Where a man's soul went after death was not determined by his conduct in this life, according to the Aztecs, but rather by the manner of his death and his occupation in life.

The eastern and the western paradises of the sun have already been discussed. To the first, called Tonatiuhichan, "the house of the sun," went the souls of warriors who fell in combat or who died victims on the sacrificial stone. In gardens filled with flowers they are the daily companions of the sun, they fight sham battles, and when the sun rises in the East, they greet him with great shouts of joy and beat their shields loudly. When they return to earth after four years, they are transformed into hummingbirds and other birds with exotic plumage and feed upon the nectar of flowers. They are the privileged ones whom the sun has chosen for his retinue and live a life of pure delight.

The ancient ones said that the Sun calls them unto him so that they can live there in the sky with him, so that they can gladden his heart and sing in his presence and give him pleasure; they share a life of continued delight with him, they enjoy constant pleasures and taste and sip the nectar of all sweet-tasting and sweet-smelling flowers; never do they feel sad or experience any pain or sorrow, because they live in the mansion of the Sun, where there is an abundance of delights; and those who die in combat are honored in this manner here in this world, and this way of meeting death is much desired by many, and many envy those who so died and for that reason desire this death, since those who so die are held in great esteem. [Sahagun, Historia general de las Cosas de Nueva Espana, II, 140. Bernardino Sahagun, also known as Bernardino Ribeira (1499-1590), was a Franciscan friar born in Sahagun, Spain. He came to Mexico in 1529, only eight years after the conquest of Mexico City. He studied the Indian languages and collected the myths, legends, and traditions of the Indians from his Indian pupils and elders of the tribe. He became one of the New World's first anthropologists, linguists, and educators. His monumental work was not published until 1829, in Mexico. It is still one of the best sources of information on the Aztecs.]

Even the enemy warriors who died in combat or who were taken prisoners and sacrificed on the techcatl, the sacrificial stone, were honored in this paradise. For them there was a special god called Teoyaomi-qui, whose name means "the god of the enemy dead."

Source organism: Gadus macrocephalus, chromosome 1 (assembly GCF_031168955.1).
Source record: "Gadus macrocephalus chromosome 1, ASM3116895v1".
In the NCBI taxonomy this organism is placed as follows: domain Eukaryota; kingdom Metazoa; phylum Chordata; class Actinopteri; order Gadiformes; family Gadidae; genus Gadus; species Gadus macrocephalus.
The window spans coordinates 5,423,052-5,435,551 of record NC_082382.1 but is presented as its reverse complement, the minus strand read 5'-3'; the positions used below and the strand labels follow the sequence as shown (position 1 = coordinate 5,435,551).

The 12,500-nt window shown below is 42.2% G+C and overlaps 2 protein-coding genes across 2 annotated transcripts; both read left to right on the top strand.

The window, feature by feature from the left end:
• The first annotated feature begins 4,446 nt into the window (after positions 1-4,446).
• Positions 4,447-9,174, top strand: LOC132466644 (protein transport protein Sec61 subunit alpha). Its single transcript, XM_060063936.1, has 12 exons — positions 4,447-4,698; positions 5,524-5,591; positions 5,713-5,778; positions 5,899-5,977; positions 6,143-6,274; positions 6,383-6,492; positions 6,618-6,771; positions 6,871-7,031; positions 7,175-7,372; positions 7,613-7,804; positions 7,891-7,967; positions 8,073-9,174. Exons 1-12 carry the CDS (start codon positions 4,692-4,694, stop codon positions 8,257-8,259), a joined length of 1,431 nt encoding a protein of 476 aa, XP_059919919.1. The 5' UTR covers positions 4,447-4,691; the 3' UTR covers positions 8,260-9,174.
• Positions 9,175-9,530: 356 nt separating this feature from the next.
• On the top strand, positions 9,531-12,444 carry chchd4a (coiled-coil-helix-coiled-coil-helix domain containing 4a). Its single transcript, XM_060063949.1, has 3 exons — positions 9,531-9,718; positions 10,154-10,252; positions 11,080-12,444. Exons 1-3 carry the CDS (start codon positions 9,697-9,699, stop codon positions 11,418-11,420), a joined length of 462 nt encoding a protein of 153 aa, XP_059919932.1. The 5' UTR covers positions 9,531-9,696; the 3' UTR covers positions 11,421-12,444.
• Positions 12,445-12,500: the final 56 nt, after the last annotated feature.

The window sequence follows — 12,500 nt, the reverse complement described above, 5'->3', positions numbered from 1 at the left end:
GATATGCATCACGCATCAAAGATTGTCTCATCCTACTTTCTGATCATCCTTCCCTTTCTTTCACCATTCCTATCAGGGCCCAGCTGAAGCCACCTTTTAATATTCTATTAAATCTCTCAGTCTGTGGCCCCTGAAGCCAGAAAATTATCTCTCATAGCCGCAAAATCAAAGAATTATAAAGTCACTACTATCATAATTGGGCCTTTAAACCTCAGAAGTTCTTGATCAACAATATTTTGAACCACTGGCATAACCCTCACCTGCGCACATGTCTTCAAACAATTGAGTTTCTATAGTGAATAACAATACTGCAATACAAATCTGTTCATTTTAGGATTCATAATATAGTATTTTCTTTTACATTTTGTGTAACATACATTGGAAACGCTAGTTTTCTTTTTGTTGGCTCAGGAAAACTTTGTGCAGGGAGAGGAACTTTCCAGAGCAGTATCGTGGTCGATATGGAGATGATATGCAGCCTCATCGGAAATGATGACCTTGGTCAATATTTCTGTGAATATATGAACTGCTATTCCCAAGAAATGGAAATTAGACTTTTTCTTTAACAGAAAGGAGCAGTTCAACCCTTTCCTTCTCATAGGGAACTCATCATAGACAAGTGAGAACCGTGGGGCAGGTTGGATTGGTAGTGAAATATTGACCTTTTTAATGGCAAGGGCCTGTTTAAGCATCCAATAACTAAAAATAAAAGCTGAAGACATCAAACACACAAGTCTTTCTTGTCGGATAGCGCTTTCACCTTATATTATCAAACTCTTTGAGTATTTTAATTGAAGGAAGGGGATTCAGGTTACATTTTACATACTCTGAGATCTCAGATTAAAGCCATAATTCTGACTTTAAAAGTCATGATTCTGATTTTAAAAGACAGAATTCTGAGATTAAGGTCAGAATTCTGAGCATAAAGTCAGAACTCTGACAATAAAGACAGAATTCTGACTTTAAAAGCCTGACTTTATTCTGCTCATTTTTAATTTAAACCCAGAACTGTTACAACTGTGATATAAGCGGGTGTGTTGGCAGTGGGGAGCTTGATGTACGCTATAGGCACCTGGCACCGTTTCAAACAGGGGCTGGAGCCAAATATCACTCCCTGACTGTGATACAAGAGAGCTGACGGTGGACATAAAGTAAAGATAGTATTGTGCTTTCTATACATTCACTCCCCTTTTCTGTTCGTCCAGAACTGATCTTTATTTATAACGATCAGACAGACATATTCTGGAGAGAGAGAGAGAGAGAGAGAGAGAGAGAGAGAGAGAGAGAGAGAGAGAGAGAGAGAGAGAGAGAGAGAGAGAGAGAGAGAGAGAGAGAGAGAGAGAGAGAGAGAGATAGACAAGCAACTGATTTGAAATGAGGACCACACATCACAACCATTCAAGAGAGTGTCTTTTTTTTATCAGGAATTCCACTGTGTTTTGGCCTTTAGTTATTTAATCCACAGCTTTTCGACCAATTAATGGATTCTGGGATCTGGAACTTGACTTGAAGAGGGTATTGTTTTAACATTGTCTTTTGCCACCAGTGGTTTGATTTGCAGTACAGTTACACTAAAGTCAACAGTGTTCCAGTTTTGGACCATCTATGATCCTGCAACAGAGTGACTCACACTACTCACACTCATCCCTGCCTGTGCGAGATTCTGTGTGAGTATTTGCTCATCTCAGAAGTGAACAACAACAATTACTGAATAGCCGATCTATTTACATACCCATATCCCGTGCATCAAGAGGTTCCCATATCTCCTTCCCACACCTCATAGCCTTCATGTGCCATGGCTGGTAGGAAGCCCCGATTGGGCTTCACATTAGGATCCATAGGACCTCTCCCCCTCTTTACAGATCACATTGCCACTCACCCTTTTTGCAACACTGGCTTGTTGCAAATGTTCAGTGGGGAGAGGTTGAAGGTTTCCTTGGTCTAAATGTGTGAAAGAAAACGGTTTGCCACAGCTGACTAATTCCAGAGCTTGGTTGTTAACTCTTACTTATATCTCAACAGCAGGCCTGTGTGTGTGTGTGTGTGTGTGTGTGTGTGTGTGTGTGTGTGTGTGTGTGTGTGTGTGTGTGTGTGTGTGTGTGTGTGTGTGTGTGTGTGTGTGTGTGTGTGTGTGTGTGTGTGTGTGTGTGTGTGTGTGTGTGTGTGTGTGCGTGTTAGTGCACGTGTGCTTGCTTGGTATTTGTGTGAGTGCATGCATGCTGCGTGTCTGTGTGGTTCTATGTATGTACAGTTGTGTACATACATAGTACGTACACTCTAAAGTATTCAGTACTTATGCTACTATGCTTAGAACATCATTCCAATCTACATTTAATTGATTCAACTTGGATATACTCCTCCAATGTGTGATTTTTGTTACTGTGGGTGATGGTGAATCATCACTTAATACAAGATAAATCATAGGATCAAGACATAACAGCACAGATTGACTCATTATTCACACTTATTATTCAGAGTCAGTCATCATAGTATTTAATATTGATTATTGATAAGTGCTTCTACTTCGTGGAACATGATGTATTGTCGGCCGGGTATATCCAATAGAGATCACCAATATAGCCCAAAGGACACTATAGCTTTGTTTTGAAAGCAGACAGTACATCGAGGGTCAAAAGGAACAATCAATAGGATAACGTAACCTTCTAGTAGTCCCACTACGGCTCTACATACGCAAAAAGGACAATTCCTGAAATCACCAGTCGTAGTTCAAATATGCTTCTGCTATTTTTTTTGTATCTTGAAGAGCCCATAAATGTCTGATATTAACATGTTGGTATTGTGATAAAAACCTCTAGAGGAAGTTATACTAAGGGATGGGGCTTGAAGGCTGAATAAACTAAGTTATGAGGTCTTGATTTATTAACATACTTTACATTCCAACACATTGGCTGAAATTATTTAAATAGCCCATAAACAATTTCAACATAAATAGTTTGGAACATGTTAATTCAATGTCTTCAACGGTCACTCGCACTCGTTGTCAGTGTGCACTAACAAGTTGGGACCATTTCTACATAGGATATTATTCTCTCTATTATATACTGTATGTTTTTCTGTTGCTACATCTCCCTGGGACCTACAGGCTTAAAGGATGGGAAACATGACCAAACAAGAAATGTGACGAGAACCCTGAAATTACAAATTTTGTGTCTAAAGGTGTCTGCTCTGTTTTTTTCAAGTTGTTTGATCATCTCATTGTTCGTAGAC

They were the ones who had been sacrificed to the sun, the men-stars, who, when they died, gave their lives to nourish the powerful warrior who does battle in the sky. For that reason they were the equal of the Aztecs who died in combat.

It is related that a generous young man from Huexotzinco, called Mix-coatl, died in combat with the Mexicans and that they killed him in battle, and so goes a song in his praise: "Oh, blessed Mixcoatl, well dost thou deserve to be praised in song and well dost thou deserve thy fame to be remembered in the world and well dost thou deserve that those who dance the areitos bring thee in their mouth, around the large drums and the small drums, so that you may appear and gladden the hearts of the noble and generous ones, thy relatives. Oh generous youth, worthy of all praise, who offered thy heart to the sun, clean as a string of sapphires, again thou wilt blossom forth and flower in the world and thou wilt come when the areito is sung and danced and among the large drums and the small drums of Huexotzinco wilt thou appear to the nobles and valiant men, and thy friends shall see thee.

Women who died in childbirth dwelled in the western paradise, called Cincalco, "the house of corn," where they occupied a prominent place. When they returned to earth, they did so at night, when they became frightful phantoms of ill omen, especially for women and young children. They were the cihuateteo, "the goddess-women," who are pictured as fearsome creatures with a skull for a head and hands and feet tipped with claws. However, before she became a goddess, a woman who died in childbirth had great magical power, since she had been the strong one who defeated the enemy. Young warriors tried to get possession of her right arm, because it would make them invincible in battle. That is why, when a woman who died in childbirth was buried, the funeral cortege was surrounded by the men of her clan, armed to the hilt. They had spent the entire night watching at the side of the dead woman to prevent ambitious young men from mutilating the corpse.

Those who died by drowning, by lightning, from leprosy or any other illness considered related to the water gods, went to Tlalocan, the paradise of Tlaloc. Located in the South, it was the place of fertility, where all kinds of fruit trees grew, where corn, beans, chia [A salvia used for seasoning food] and all other foodstuffs abounded.

From several magnificent paintings recently discovered in a temple at Teotihuacan, we can deduce that since the Teotihuacan epoch, that is, since approximately the sixth century after Christ, there had existed the idea of a place of delight, the Tlalocan, to which the dead repaired. These paintings illustrate what Sahagun relates in his history. A dry bough was placed on the tomb at the burial of the one who had been chosen by the rain god and who had died from any of the aforementioned diseases, or by an accident in the water, or by lightning. When the fortunate one reached the Elysian fields, that is, Tlalocan, the dry bough became green again, indicating that in this place of abundance he acquired a new life. After intoning a long song, no doubt of thanks to the god who makes all things grow, he joined his companions to enjoy a life of eternal happiness spent lolling beneath the trees heavy with fruit on the banks of the rivers of paradise; or he submerged in the waters of the lagoons far beyond death and passed the time singing with his companions, joining in their games, and sharing their pleasures. The life of those who had been summoned by Tlaloc was conceived of by the Aztecs, and before them the Teotihuacans, as one of abundance, serenity, and blessedness.